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  • Rashida Kabanda

Demonstration gardens enhancing mindset change and uptake of Ecological Organic Practices.

Globally, there is unprecedented increase in the use of agricultural inputs, and particularly inorganic fertilizers, pesticides and irrigation systems driven by the increasing population and the pressure to intensify production. Such practices have resulted in negative impacts on soils and biodiversity thereby affecting crop and animal genetic diversity and welfare, human nutrition and increased costs for public health, and communities’ vulnerability to external shocks. Africa, and particularly Sub-Saharan Africa, has been under increasing focus to improve agriculture and food systems to make them more resilient and sustainable. Ecological organic production systems can ensure and sustain local food security and sovereignty, ecosystem services for rural welfare and biodiversity conservation. Ecological agriculture fosters biodiversity that is resilient to impacts of climate change.

ESAFF Uganda with financial support from Swiss Agency for Development and Cooperation (SDC) is implementing the Ecological Organic Agriculture Initiative in Luweero, Wakiso, Mukono and Masaka. In order to systematically inform producers about the EOA approaches and good practices and motivate their uptake and substantially increase the share of quality organic products at the local, national and regional markets, ESAFF Uganda started up 3 demonstration centers of coffee and pineapples in Mukono, Masaka and Luweero. ESAFF Uganda believes that the gardens will encourage farmer to farmer learning through hands-on training and motivate uptake of Ecological Organic Agriculture practices among small scale farmers. Crops to be grown on the demonstration centers were selected on the basis of accessibility, fertility of land, popularity of crop, climatic conditions of the area among other reasons.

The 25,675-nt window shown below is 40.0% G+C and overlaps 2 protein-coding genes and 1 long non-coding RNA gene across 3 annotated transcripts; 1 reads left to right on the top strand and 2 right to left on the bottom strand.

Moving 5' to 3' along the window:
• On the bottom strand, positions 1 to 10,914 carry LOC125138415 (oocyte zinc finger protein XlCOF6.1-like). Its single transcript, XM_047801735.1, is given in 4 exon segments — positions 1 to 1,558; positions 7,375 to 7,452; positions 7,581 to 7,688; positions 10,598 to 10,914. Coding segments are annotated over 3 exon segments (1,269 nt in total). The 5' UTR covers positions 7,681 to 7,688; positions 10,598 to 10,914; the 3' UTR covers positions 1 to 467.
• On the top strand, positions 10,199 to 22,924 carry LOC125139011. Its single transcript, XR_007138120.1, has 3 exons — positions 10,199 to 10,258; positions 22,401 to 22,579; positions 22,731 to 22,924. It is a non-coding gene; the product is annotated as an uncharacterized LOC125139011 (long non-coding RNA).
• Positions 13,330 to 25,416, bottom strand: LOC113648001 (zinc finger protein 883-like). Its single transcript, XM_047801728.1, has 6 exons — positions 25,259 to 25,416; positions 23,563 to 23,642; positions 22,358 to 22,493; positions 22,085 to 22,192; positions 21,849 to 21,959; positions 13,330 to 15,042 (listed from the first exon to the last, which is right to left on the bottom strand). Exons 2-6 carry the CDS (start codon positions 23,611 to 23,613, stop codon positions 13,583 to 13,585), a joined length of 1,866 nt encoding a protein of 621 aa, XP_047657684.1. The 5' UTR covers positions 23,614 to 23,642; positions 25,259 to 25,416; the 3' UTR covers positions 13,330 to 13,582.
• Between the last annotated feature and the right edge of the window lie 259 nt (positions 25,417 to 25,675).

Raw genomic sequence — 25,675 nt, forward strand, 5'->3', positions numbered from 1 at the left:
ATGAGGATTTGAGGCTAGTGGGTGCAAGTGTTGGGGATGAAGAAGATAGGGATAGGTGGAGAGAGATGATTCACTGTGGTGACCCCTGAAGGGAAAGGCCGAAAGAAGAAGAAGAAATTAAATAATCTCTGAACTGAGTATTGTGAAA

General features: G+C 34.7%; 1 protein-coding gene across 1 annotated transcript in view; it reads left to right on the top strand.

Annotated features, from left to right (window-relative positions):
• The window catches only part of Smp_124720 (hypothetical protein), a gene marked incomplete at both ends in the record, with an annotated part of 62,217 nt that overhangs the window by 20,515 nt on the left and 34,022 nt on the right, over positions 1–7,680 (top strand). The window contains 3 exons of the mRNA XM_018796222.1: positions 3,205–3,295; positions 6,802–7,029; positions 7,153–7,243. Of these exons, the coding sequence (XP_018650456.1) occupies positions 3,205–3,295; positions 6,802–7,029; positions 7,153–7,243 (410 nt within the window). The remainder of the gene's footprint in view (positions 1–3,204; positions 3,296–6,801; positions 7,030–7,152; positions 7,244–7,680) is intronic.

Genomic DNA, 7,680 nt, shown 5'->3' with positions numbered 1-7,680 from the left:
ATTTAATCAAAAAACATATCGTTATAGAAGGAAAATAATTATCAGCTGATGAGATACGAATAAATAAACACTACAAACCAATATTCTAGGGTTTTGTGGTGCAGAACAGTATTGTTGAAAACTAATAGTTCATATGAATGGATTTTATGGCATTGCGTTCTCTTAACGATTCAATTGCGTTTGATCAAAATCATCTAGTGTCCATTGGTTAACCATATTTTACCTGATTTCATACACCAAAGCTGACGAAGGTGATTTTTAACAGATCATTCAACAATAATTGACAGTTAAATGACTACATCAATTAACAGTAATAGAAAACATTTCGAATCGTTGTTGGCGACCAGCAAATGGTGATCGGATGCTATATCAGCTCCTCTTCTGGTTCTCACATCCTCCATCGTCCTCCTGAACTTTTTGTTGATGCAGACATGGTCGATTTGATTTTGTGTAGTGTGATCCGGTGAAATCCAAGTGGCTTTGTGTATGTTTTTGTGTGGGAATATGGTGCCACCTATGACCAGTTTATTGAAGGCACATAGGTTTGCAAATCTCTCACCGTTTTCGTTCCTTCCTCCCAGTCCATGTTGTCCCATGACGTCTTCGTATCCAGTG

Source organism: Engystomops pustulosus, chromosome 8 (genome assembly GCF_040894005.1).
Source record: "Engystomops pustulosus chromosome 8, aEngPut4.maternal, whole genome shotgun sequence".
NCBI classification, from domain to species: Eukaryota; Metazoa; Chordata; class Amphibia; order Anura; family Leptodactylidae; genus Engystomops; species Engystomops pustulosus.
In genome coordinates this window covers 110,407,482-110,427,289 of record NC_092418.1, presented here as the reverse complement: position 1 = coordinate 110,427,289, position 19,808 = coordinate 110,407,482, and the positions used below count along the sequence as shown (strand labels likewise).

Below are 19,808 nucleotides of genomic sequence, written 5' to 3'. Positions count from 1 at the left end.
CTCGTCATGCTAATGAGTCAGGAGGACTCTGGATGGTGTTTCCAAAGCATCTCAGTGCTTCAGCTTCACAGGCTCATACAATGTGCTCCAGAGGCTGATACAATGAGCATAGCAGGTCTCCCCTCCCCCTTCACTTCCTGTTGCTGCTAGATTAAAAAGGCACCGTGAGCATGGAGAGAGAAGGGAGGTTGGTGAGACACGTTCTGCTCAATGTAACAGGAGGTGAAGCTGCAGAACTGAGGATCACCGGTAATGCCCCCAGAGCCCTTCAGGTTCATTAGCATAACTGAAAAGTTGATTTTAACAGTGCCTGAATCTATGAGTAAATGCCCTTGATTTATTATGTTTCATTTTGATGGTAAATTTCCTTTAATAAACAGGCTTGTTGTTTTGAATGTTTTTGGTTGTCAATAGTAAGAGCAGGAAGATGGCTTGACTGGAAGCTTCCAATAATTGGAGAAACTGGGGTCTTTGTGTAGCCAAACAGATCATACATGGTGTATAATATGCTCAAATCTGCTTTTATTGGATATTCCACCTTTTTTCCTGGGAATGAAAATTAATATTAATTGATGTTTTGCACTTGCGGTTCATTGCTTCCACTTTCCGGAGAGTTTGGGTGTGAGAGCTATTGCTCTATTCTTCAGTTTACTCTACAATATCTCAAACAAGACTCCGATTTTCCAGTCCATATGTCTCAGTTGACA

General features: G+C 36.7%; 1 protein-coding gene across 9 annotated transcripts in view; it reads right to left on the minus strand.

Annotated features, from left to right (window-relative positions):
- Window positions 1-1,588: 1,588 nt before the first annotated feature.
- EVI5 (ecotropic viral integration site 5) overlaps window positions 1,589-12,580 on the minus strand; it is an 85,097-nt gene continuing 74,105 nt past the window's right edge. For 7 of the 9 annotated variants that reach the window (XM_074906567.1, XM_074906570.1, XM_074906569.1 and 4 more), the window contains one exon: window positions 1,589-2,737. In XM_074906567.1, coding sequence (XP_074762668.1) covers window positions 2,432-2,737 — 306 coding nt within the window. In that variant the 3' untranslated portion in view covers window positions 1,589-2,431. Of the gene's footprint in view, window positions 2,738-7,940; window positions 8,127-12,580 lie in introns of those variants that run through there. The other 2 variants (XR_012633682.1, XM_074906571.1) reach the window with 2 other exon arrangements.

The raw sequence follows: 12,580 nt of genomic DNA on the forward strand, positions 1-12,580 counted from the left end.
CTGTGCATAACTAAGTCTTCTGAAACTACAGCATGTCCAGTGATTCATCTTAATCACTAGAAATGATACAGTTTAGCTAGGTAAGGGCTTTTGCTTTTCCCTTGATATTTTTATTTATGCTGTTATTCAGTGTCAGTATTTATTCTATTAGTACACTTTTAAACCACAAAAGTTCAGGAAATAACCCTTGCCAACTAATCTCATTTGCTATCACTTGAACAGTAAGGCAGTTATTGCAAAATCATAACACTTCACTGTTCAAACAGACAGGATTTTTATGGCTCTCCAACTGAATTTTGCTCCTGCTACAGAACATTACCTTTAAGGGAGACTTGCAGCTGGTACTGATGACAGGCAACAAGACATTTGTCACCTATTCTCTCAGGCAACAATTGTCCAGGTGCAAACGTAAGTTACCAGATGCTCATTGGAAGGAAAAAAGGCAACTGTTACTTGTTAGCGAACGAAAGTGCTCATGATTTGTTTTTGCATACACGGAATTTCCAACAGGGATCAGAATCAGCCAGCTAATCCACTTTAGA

Miiro James the care taker of the Mwanyi Buggaga coffee demonstration center says that he has noted a great attitude change among the small-scale farmers that he has taught how to grow coffee in an organic way. He adds that he has been approached on many occasions by some local leaders to train small-scale farmers in other sub counties which he has gladly done.

Kisekka Ibrahim, the host of the Kaija Produce dealer’s Pineapple demonstration garden says that many small-scale farmers in his village have appreciated growing pineapples in an organic way and some have started up small gardens to put in practice what they have learnt. “There is serious competition and demotivating propaganda from pineapple farmers from within using inorganic inputs coupled with the poor perception among small-scale farmers in the community on organic farming thus making it difficult in convincing other farmers on the benefits of organic farming.” Kisekka added

ESAFF Uganda believes that through learning and applying EOA methods across the whole commodity value chain, there will be an increase in production, income, food security and ultimately organic producers’ welfare.

Read more about the demonstration centres here:



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